Obsidian's upcoming The Outer Worlds has fans waiting eagerly for launch day, and the studio has emphatically announced that the game will more be humorous than politically-charged.
In a recent interview with Video Games Chronicle, co-director Leonard Boyarsky has clearly stated that the game is not about to lecture players with the themes and storyline. Boyarsky elaborated by explaining that the game is not written as a critique of modern capitalist systems, but it is more about "power and how power is used against people who don't have it."
The aim for humor is not a deflection against political statements. Alternatively, it is a commitment to the previous style of narrative structure seen in other games.
When compared to others in similar situations, the decision mirrors that of other developers who insist that they are looking to make games for people to enjoy rather than present hard political statements. In early June, EA made the decision to change the name of a solider in Battlefield V.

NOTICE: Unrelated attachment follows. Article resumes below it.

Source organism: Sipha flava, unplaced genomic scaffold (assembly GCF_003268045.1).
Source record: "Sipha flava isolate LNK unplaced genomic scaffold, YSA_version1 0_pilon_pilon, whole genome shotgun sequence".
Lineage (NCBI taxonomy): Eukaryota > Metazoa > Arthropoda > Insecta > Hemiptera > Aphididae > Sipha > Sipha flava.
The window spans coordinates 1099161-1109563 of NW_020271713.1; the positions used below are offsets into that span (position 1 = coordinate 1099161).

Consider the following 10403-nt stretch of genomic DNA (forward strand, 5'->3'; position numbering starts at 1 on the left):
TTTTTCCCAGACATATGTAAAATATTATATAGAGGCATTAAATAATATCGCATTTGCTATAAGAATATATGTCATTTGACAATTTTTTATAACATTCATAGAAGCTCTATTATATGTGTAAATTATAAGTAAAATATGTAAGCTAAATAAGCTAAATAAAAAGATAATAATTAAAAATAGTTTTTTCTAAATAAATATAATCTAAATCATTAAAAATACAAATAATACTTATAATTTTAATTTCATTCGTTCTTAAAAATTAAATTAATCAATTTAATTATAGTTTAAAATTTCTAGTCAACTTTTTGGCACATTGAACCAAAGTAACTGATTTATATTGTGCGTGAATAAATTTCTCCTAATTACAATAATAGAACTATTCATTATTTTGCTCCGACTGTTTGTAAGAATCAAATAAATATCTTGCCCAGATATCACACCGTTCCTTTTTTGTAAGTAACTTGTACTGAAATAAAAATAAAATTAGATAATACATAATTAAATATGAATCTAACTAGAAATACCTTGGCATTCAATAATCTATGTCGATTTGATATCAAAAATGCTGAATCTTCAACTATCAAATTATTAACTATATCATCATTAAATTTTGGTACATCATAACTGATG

The issue was that developer DICE launched a new DLC character in the game named Wilhelm Franke, who wore an outfit that would easily blend him into a room full of Nazis. Within the DLC description, the character is described as a German general. Unfortunately by some strange coincidence, Wilhelm Franke was actually a Nazi resistance fighter living in Dresden in real life.
The same manner of statement has been made by Ubisoft with their hit game The Division 2. Regarding the game's narrative, the director of the game insists that the outing of a corrupt American government is not a political statement.
That one is a little harder to believe until one considers that the source material on which the game is made comes from none other than popular writer Tom Clancy. Traditionally, Clancy has written nothing but action-packed books centered around similar themes of war, espionage, corruption, and the threat of terrorism.
The decision by Boyarsky feels quite sound. While other games may try to make explicit connections to the current political climate, that is a deliberate choice, and it is not one that everyone wants to make.
With that said, there is still much that could be thematically developed within what is planned for The Outer Worlds. The obtainment of power and its abuse need not speak to any particular political event or leaning, as it is a blanket theme that could arguably be applied to virtually any political time and place.
For now, gamers need only wait and see how The Outer Worlds handles this, as humor and satire can often be far better critics of a political climate through their indirect observation when compared to a straight-up moralistic finger-wagging.